Truer words were never spoken. At least at the preliminary stages, math learning requires a number of leaps of faith before true understanding can develop. This week we are exploring mental math as an extension of our previous estimating, adding and subtraction lessons. The hope is that we will become more comfortable with the processes that will enable higher-level learning later in the year.
These activities are abstract at best, but grounded in very important theories. These used to be taught by memory and rule (much like multiplication facts), but my preference is to build a thorough understanding of "why" through varied types of instruction. So far we have tried student-teaching, group problem solving, visualization and a variety of more conventional techniques. I think the results have been generally positive, and should get better as I introduce a few more ideas. Here are a couple of these upcoming features:
- Students (in role as explorers) will have to calculate/estimate volumes, distances, money and sizes in order to carry out their trip. This will mesh nicely with mapping outcomes.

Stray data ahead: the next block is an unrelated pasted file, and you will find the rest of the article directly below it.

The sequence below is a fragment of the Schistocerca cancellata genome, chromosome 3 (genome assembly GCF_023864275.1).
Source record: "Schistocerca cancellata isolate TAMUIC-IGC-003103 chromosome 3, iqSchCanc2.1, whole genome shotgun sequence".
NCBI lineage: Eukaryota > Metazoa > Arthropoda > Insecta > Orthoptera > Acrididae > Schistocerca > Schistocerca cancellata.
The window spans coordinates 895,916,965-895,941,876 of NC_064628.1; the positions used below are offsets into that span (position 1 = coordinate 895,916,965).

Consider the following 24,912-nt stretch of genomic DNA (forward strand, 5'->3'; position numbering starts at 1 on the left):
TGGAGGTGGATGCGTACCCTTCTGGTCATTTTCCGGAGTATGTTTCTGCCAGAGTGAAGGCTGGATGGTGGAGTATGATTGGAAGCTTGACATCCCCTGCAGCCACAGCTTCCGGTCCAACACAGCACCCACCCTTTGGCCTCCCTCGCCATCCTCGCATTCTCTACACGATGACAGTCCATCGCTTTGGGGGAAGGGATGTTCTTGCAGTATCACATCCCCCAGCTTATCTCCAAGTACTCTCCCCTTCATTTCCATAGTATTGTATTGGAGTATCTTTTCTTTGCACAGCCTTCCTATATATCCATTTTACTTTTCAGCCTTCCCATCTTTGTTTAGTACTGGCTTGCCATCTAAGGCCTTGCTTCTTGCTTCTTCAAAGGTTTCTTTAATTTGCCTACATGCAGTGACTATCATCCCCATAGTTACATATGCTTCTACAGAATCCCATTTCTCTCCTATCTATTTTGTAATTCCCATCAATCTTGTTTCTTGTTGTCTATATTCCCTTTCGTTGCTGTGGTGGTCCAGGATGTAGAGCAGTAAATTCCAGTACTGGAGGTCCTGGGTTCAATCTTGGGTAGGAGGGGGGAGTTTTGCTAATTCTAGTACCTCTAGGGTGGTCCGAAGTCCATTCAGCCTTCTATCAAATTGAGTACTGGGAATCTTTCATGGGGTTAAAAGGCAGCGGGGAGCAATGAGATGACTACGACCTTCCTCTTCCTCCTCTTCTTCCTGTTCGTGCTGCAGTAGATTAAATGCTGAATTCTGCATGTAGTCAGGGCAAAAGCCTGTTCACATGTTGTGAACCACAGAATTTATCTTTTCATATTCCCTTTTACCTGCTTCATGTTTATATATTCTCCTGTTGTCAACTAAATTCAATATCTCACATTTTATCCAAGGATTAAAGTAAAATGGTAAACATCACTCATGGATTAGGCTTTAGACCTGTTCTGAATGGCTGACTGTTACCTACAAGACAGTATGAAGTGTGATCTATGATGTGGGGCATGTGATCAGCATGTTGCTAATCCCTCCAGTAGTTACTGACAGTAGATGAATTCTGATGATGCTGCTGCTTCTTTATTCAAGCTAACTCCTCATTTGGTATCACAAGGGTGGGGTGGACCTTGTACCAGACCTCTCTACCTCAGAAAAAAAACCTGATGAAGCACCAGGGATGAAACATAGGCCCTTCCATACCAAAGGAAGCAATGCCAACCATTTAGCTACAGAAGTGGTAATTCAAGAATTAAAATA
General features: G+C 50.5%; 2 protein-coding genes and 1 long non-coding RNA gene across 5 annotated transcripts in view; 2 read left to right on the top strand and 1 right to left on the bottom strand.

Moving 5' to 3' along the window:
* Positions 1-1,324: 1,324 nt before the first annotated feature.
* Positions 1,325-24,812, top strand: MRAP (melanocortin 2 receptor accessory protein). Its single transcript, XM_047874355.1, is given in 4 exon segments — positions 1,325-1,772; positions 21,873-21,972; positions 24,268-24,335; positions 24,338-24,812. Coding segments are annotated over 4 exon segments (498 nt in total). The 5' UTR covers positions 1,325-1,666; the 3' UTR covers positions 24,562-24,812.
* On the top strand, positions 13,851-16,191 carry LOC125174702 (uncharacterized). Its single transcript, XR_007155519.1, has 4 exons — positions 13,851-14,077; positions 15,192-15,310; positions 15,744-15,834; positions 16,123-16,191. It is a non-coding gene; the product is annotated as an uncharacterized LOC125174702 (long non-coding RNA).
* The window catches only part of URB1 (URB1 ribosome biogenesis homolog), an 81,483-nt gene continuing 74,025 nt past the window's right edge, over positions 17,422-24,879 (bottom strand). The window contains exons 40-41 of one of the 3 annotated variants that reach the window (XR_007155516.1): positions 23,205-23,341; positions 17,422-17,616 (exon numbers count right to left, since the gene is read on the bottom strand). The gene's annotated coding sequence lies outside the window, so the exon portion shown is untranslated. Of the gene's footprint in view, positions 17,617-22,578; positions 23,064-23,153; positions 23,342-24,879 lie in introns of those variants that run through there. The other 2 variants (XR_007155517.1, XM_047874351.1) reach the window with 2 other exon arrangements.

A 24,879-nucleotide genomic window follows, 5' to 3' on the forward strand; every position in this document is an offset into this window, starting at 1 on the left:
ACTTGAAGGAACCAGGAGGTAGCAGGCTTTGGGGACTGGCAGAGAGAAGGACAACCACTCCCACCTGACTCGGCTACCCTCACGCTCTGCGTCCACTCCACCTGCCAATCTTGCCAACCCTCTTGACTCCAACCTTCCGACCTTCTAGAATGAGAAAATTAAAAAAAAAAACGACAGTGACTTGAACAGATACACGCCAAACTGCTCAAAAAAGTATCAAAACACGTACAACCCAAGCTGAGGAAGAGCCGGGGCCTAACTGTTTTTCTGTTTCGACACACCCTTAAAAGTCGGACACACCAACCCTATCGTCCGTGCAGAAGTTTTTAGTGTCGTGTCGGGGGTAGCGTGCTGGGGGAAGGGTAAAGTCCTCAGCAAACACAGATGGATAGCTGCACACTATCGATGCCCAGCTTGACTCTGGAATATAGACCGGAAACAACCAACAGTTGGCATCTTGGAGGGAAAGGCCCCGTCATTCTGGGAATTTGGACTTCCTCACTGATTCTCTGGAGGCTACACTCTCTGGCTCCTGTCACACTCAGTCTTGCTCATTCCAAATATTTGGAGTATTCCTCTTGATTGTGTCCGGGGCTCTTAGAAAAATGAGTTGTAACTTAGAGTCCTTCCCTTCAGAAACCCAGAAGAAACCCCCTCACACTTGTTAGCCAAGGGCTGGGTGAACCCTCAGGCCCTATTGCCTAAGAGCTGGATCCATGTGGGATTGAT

- Students will run/own a mock business/organization. They will be able to choose between owning a soccer team and owning a small business. There will be small daily variables that will affect their success and the choices they will have to make. By seeing the concrete results of their calculations and subsequent decisions, I hope the students will buy into the processes and techniques they are learning.
A last note on math: I am carrying out multiplication activities as a class several times a week to build comfort levels and gauge ability and interest. I would encourage you to check back through the last week or so of blog posts (and on the sidebar) to find some activities that will help keep multiplication practice fun at home. Tomorrow, I will send home some sheets to help with multiplication "Fact Practice" at home.
I will leave you with another quote:
"Mathematics consists in proving the most obvious thing in the least obvious way." -- George Polya